Our first fall here at the house I trimmed some of the vines off the carriage house. I didn’t know what I’d do with those vines but it seemed a shame to throw them on the fire pit. Instead, I placed the vines on a hook in the garage and let them dry. Later that winter I made a small wreath by weaving the dried vines together. That wreath now hangs on the front door of our apartment in the city. Just a little piece of the house that welcomes us back to our city home.

Every time I’ve cut back the vines since then, I’ve saved the pieces on a hook in the garage. I’ve amassed quite a stack of vines at this point. And so on the night before my birthday I sat outside and weaved together a large wreath. I found a metal form from a Christmas wreath that we bought from a roadside stand a few years ago (Look at that – recycling again!) to use a base and then wrapped, wrapped, wrapped until I had a big, ol’ wreath.

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It’s silly, I know. I mean, like the world really needs another wreath, right? I really could have just thrown those old vines on the fire pit and no one would have cared. Except for the joy that I felt in the hour or two that I spent making that wreath! It was literally joy, folks. Joie de vivre! As I sat outside on a starry moonlit night and wrapped those vines around in a circle, I had a giant smile on my face. (OK, maybe the drinks that were sloshing around in me didn’t hurt.) There I was: working with my hands, turning trash into treasure and satisfying my eternal desire to make things prettier. Nothing could me happier!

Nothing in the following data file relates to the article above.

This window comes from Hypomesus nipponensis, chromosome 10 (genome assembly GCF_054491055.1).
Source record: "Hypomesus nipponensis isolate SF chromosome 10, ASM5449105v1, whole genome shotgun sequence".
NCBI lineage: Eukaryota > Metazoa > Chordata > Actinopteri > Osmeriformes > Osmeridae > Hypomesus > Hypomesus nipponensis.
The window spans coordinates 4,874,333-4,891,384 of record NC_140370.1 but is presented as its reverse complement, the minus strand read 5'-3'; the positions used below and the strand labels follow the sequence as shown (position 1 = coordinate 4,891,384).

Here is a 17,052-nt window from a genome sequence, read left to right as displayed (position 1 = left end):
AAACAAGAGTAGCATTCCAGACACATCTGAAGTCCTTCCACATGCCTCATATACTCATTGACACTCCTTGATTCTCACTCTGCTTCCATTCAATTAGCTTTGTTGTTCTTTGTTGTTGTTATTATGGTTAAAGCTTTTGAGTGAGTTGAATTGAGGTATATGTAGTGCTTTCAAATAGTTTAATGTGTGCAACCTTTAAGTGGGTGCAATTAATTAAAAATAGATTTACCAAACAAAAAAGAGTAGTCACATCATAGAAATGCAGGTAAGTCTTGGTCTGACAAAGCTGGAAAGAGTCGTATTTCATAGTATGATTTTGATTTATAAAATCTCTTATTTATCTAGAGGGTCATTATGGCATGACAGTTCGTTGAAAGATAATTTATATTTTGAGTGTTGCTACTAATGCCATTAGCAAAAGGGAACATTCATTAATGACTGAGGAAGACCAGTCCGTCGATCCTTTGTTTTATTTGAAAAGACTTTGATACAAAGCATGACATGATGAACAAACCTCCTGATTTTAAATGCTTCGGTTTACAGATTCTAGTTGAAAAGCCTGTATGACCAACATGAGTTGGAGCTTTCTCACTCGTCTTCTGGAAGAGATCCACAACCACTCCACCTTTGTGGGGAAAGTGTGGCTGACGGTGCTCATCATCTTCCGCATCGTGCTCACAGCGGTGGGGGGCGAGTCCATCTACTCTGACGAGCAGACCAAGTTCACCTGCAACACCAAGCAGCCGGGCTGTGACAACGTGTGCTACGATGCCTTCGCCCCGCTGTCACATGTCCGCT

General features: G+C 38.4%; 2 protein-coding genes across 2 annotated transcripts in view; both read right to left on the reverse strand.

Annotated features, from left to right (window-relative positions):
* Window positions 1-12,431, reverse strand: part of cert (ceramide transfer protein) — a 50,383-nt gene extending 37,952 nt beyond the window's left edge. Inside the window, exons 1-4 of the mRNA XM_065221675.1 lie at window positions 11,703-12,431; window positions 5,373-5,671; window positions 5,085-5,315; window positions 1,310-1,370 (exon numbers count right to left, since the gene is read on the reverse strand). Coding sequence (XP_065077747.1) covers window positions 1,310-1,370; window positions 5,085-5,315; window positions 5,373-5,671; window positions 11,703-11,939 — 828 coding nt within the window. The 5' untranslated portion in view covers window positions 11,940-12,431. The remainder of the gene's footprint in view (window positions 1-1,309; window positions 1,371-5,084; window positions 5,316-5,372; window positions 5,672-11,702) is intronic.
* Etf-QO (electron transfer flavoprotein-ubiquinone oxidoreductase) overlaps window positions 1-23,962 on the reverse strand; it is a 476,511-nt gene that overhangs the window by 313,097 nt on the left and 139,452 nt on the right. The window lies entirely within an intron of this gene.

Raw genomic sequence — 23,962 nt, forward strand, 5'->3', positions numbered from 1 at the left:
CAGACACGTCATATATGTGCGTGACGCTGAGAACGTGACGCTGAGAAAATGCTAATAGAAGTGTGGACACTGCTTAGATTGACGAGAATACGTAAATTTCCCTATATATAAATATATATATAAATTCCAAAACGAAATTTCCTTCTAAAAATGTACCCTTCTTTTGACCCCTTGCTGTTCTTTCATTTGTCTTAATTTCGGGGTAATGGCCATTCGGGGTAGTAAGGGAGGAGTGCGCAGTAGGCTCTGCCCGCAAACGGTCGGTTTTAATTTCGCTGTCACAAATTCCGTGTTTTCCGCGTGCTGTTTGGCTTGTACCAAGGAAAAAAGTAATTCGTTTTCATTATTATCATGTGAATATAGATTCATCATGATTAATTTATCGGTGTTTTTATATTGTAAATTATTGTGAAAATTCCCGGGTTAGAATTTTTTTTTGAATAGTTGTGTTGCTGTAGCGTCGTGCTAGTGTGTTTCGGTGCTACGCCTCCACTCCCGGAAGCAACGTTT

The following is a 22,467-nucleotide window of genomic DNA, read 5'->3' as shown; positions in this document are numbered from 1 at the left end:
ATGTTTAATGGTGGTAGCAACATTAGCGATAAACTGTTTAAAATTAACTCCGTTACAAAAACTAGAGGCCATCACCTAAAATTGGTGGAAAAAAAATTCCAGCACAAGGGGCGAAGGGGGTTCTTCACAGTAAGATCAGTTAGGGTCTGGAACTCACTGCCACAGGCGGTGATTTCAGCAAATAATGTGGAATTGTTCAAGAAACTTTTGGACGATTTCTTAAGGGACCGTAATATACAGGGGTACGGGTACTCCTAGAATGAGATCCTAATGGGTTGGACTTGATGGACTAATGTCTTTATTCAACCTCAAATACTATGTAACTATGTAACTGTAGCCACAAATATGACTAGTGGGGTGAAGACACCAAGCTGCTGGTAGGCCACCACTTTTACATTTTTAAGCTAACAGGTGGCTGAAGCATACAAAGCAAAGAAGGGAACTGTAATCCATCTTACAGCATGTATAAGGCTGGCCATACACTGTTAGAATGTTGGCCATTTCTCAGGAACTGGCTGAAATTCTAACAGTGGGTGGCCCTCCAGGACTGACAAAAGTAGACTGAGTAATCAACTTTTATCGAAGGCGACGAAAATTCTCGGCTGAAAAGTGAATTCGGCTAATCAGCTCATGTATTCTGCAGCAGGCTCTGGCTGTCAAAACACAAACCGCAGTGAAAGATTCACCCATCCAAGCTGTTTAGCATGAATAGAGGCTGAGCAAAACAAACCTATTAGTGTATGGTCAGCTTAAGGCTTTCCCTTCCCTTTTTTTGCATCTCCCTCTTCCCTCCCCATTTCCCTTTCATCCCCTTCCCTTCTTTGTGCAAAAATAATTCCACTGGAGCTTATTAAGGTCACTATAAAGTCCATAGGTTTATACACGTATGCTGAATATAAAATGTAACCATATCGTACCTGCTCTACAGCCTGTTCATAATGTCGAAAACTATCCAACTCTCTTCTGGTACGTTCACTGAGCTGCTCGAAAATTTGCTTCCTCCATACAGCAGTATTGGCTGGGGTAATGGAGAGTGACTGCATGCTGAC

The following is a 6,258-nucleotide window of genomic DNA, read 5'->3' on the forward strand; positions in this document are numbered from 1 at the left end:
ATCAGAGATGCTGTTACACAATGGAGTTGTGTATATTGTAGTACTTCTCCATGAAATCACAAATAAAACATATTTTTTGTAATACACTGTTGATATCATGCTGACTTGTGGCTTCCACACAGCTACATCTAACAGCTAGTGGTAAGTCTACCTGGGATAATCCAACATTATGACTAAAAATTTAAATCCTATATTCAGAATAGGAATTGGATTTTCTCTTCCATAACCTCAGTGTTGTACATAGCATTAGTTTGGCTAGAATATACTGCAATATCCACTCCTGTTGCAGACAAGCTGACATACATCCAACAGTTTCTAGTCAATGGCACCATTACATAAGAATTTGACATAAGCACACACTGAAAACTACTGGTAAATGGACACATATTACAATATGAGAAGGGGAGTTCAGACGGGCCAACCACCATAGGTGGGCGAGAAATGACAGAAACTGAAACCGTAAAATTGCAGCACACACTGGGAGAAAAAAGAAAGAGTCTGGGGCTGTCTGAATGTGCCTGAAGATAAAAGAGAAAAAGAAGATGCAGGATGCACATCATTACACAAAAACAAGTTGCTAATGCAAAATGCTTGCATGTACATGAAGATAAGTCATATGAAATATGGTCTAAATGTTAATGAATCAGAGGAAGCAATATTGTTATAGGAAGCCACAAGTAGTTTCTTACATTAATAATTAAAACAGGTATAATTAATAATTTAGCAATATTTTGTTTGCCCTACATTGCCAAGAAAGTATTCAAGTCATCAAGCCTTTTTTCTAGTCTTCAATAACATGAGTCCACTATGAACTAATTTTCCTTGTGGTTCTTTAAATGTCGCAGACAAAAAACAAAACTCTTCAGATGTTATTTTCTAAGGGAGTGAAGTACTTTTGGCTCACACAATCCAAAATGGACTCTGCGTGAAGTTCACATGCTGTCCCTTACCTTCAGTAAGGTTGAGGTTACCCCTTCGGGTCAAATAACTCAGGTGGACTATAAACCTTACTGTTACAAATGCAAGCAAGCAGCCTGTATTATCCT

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I was originally making the wreath to hang on the fence at Christmastime. But we’ve recently had the fence repainted (more on that later!) so the vine wreath would get totally lost. Now I’m thinking the wreath will hang on the fireplace when it’s finally finished. The vines look great against the gray bricks.

How to Make a 1 Dollar Photo Projector

How to Make a $1 DIY Photo Projector | This American House

Back in the old days a couple would return from vacation and invite all of their friends over to their house for a slideshow of the amazing shots of far flung destinations that they the snapped. Drinks would be served and merriment would ensue as the guests would live vicariously through their traveling friends. And then digital photography came along and instead of getting together to see each other’s photos, we simply swipe through Instagram and Facebook feeds. Sure, it’s a little easier, but I miss the social aspect of slide shows.

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Adventures in Stripping: Or Maybe We’ll Paint

Adventures in Stripping: Maybe We'll Paint | This American House

The topic of the house’s woodwork and whether it should be stripped or painted has been hotly debated for months now. The Mister and I have gone back and forth on the issue at least a dozen times. He has a been a proponent of stripping the woodwork from the very beginning. I initially wanted to keep everything painted, but after some cajoling I, too, thought the trim and window frames should be stripped.